Upon hearing about Tuesday’s vote, Martins contacted Forbes & Wheeler of Holyoke that same night to discuss doing an asbestos survey of the building. A contract with the company has not been finalized, Martins said.

The asbestos survey will likely take two to four weeks. Bids will then be solicited to remove asbestos. The actual asbestos removal will then take three to six months. During that time, demolition bids will solicited. Based on this timeline, Martins said he hopes demolition work will begin in June and take 90 to 120 days to complete.

Some city officials strongly object to using city funds to demolish a privately owned building. “There’s no way I’m going to invest $400,000 to tear down a private building,” Lisi said. “We need to reclaim the land for the city and get it back on the tax rolls.”

The city has been trying to do just that, McGee said. But McGee and other councilors noted that the city’s attempts have been thwarted by the property owner, a New York-based company listed as S3W Realty, LLP, according to city records. State records list the business as having a Springfield address but no phone number or person associated with the business.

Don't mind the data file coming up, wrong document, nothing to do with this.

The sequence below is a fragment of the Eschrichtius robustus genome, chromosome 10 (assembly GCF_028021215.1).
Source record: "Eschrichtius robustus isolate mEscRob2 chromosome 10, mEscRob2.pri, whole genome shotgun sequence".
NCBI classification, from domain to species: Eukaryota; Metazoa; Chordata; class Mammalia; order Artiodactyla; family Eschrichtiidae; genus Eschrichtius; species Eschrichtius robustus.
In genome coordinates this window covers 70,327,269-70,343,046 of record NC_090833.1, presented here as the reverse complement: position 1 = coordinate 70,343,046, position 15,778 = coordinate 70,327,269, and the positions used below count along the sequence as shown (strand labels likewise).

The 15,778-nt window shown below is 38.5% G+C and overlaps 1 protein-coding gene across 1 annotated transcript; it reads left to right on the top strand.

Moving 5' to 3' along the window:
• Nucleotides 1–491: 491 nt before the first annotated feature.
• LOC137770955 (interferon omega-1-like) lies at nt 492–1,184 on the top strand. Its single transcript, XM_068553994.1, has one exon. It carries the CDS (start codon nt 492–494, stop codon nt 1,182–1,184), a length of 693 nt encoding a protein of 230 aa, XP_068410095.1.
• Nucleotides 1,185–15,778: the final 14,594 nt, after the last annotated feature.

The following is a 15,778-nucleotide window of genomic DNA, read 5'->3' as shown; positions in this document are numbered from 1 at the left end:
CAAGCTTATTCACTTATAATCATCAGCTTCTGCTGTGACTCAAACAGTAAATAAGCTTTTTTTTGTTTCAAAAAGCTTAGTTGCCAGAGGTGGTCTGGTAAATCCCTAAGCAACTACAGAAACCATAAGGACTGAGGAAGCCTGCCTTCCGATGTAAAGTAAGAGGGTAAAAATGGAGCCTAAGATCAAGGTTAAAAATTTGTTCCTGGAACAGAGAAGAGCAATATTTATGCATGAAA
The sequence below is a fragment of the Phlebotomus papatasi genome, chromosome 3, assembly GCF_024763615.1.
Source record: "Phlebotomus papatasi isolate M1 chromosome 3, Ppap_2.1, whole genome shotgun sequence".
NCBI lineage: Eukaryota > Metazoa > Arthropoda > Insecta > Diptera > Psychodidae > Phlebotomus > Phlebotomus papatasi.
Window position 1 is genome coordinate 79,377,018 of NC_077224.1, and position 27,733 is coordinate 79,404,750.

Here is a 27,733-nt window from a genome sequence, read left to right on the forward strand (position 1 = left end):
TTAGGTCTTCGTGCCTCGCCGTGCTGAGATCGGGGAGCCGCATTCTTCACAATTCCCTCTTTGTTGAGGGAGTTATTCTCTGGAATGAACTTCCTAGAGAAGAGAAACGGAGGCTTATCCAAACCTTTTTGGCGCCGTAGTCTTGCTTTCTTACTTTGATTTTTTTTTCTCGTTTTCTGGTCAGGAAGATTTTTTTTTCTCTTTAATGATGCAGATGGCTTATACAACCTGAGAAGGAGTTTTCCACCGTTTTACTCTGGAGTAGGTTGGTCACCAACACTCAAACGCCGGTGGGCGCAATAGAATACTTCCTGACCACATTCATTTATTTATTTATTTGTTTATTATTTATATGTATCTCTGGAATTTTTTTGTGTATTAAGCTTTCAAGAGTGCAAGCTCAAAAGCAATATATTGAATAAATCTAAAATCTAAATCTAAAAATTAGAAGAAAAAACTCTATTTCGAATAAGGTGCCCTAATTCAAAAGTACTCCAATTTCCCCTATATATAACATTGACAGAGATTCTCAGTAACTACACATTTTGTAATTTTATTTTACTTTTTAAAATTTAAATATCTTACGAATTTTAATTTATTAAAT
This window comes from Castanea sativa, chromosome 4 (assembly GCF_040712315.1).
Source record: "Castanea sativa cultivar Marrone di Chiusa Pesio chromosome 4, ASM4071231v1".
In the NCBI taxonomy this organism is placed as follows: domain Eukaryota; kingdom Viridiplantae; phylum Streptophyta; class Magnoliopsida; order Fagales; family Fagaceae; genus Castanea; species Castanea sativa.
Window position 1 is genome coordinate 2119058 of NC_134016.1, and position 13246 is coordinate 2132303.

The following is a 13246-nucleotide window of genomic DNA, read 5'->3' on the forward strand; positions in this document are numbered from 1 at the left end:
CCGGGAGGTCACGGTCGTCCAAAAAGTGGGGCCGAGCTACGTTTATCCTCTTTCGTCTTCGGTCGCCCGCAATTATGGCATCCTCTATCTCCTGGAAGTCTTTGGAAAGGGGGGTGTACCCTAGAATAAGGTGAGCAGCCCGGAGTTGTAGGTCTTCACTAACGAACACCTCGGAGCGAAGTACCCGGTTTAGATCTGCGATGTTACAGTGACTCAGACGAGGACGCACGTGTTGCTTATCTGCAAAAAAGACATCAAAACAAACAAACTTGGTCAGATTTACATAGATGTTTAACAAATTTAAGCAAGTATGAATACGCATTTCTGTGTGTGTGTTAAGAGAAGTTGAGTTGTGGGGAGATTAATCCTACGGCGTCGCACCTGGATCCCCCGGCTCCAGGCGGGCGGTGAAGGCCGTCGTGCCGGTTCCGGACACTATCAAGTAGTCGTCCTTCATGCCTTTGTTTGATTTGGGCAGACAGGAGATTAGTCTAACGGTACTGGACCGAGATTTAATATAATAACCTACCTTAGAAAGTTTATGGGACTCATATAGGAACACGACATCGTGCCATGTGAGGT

The city took the company to Housing Court in Springfield, which Mayor Michael J. Sullivan said ruled that property owner was responsible for making repairs to the building. But officials have been unable to reach the property owner, Sullivan said.